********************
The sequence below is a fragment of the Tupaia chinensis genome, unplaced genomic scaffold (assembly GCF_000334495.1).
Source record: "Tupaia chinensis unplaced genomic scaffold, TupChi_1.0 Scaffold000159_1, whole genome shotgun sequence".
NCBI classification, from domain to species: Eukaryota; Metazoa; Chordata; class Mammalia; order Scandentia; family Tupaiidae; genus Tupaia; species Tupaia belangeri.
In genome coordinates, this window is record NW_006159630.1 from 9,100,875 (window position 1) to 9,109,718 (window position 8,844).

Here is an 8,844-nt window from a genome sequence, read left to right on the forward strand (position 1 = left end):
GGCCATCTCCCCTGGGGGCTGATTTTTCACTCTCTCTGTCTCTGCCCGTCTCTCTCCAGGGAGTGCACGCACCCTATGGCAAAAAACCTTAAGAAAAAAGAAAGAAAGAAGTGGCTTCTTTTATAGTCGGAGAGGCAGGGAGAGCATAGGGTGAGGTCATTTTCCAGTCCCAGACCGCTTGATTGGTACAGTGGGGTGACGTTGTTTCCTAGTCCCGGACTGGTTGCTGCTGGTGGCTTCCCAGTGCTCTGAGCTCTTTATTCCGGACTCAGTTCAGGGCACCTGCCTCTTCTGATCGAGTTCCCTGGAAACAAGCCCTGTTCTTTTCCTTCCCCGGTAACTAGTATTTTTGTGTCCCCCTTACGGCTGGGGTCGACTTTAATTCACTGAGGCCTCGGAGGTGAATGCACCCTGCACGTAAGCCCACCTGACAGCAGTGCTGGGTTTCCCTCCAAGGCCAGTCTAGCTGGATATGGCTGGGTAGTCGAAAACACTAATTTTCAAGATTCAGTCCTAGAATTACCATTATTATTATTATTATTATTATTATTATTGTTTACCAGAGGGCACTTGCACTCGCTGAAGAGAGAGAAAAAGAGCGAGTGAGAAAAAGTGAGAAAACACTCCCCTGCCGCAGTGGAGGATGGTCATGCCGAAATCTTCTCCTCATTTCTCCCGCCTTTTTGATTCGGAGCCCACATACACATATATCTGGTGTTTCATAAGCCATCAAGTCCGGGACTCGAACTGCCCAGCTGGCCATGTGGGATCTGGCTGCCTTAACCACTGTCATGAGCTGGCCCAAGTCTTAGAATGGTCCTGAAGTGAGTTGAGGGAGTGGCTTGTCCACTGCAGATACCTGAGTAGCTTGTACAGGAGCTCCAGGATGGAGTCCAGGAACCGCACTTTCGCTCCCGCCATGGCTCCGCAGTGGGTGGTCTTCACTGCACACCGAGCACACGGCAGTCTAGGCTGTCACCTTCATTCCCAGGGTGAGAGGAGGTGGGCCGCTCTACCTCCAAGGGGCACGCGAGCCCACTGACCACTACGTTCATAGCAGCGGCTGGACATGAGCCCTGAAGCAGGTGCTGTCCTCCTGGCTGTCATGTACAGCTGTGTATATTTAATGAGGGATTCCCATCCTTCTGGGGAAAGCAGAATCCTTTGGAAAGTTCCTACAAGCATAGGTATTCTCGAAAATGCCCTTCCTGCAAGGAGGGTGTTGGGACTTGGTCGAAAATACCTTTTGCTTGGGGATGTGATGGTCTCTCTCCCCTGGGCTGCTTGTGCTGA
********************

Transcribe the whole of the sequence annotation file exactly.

The sequence below is a fragment of the Tupaia chinensis genome, unplaced genomic scaffold (assembly GCF_000334495.1).
Source record: "Tupaia chinensis unplaced genomic scaffold, TupChi_1.0 Scaffold000159_1, whole genome shotgun sequence".
NCBI classification, from domain to species: Eukaryota; Metazoa; Chordata; class Mammalia; order Scandentia; family Tupaiidae; genus Tupaia; species Tupaia belangeri.
In genome coordinates, this window is record NW_006159630.1 from 9,100,875 (window position 1) to 9,109,718 (window position 8,844).

Here is an 8,844-nt window from a genome sequence, read left to right on the forward strand (position 1 = left end):
GGCCATCTCCCCTGGGGGCTGATTTTTCACTCTCTCTGTCTCTGCCCGTCTCTCTCCAGGGAGTGCACGCACCCTATGGCAAAAAACCTTAAGAAAAAAGAAAGAAAGAAGTGGCTTCTTTTATAGTCGGAGAGGCAGGGAGAGCATAGGGTGAGGTCATTTTCCAGTCCCAGACCGCTTGATTGGTACAGTGGGGTGACGTTGTTTCCTAGTCCCGGACTGGTTGCTGCTGGTGGCTTCCCAGTGCTCTGAGCTCTTTATTCCGGACTCAGTTCAGGGCACCTGCCTCTTCTGATCGAGTTCCCTGGAAACAAGCCCTGTTCTTTTCCTTCCCCGGTAACTAGTATTTTTGTGTCCCCCTTACGGCTGGGGTCGACTTTAATTCACTGAGGCCTCGGAGGTGAATGCACCCTGCACGTAAGCCCACCTGACAGCAGTGCTGGGTTTCCCTCCAAGGCCAGTCTAGCTGGATATGGCTGGGTAGTCGAAAACACTAATTTTCAAGATTCAGTCCTAGAATTACCATTATTATTATTATTATTATTATTATTATTGTTTACCAGAGGGCACTTGCACTCGCTGAAGAGAGAGAAAAAGAGCGAGTGAGAAAAAGTGAGAAAACACTCCCCTGCCGCAGTGGAGGATGGTCATGCCGAAATCTTCTCCTCATTTCTCCCGCCTTTTTGATTCGGAGCCCACATACACATATATCTGGTGTTTCATAAGCCATCAAGTCCGGGACTCGAACTGCCCAGCTGGCCATGTGGGATCTGGCTGCCTTAACCACTGTCATGAGCTGGCCCAAGTCTTAGAATGGTCCTGAAGTGAGTTGAGGGAGTGGCTTGTCCACTGCAGATACCTGAGTAGCTTGTACAGGAGCTCCAGGATGGAGTCCAGGAACCGCACTTTCGCTCCCGCCATGGCTCCGCAGTGGGTGGTCTTCACTGCACACCGAGCACACGGCAGTCTAGGCTGTCACCTTCATTCCCAGGGTGAGAGGAGGTGGGCCGCTCTACCTCCAAGGGGCACGCGAGCCCACTGACCACTACGTTCATAGCAGCGGCTGGACATGAGCCCTGAAGCAGGTGCTGTCCTCCTGGCTGTCATGTACAGCTGTGTATATTTAATGAGGGATTCCCATCCTTCTGGGGAAAGCAGAATCCTTTGGAAAGTTCCTACAAGCATAGGTATTCTCGAAAATGCCCTTCCTGCAAGGAGGGTGTTGGGACTTGGTCGAAAATACCTTTTGCTTGGGGATGTGATGGTCTCTCTCCCCTGGGCTGCTTGTGCTGA